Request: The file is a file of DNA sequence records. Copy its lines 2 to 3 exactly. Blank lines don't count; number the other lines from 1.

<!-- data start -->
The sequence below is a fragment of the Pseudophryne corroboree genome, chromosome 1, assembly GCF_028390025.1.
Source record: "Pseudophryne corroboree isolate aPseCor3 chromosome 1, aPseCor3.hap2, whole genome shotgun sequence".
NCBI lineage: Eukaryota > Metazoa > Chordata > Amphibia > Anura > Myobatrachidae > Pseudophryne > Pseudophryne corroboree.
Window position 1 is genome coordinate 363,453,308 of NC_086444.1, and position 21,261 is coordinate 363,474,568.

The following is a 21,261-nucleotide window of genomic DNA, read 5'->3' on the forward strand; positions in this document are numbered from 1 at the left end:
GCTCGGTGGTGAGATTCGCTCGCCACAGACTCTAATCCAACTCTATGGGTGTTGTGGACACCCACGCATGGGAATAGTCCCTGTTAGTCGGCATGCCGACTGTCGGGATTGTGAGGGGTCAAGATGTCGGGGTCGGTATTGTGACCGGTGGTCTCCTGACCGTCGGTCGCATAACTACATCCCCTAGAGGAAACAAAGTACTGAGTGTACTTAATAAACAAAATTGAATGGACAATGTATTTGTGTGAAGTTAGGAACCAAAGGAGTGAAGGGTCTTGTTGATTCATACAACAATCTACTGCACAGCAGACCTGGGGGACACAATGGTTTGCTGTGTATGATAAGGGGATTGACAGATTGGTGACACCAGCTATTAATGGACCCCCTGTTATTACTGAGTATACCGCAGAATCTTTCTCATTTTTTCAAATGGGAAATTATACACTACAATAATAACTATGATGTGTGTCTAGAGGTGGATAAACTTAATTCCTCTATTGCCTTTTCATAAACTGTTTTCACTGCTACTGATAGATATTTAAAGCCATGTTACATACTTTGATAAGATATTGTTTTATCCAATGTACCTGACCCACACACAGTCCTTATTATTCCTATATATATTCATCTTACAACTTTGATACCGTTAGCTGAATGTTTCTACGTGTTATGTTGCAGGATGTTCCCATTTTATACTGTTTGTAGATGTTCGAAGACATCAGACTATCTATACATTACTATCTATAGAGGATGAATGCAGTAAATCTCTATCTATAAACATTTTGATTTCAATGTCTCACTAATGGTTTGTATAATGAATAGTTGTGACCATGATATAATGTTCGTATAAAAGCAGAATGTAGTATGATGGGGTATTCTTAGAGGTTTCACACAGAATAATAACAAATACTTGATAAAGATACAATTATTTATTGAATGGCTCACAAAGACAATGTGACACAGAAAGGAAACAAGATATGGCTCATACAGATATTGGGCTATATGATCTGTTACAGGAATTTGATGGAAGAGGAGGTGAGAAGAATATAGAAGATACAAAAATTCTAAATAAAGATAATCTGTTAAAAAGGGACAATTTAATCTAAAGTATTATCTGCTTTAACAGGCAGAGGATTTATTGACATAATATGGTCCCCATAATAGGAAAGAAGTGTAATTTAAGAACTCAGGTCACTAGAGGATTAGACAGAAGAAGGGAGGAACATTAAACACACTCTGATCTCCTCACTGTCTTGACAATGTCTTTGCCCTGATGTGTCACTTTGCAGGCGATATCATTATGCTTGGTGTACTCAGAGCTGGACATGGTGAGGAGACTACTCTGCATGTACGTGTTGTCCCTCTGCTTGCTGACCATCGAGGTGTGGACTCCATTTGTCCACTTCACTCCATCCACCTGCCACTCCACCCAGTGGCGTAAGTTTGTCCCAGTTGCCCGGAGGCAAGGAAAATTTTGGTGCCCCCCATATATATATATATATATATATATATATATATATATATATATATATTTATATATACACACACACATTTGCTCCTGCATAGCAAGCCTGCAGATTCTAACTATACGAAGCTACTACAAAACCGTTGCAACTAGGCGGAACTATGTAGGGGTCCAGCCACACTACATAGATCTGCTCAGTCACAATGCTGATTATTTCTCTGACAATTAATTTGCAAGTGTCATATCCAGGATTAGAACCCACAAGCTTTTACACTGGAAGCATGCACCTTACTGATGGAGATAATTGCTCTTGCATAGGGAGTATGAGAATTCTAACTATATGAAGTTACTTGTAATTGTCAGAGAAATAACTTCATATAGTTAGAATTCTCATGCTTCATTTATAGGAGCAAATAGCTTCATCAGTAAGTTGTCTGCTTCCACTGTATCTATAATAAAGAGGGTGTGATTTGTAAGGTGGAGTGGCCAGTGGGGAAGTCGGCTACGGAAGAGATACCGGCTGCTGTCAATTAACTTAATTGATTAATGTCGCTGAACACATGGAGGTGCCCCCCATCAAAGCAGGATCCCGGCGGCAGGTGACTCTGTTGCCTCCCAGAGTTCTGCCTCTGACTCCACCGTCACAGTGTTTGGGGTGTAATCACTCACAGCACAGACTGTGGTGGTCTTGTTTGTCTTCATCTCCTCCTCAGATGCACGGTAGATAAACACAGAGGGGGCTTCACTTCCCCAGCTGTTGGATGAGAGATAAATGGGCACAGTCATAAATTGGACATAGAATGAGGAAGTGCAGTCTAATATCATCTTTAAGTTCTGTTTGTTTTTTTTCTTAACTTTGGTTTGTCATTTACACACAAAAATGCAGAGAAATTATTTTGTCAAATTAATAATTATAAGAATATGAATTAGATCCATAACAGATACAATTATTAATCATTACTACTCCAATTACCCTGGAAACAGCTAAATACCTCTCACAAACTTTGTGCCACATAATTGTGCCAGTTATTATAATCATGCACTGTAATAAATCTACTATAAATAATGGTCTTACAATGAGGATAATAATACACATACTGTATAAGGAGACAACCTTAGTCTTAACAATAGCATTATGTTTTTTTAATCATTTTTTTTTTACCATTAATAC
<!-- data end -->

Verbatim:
Source record: "Pseudophryne corroboree isolate aPseCor3 chromosome 1, aPseCor3.hap2, whole genome shotgun sequence".
NCBI lineage: Eukaryota > Metazoa > Chordata > Amphibia > Anura > Myobatrachidae > Pseudophryne > Pseudophryne corroboree.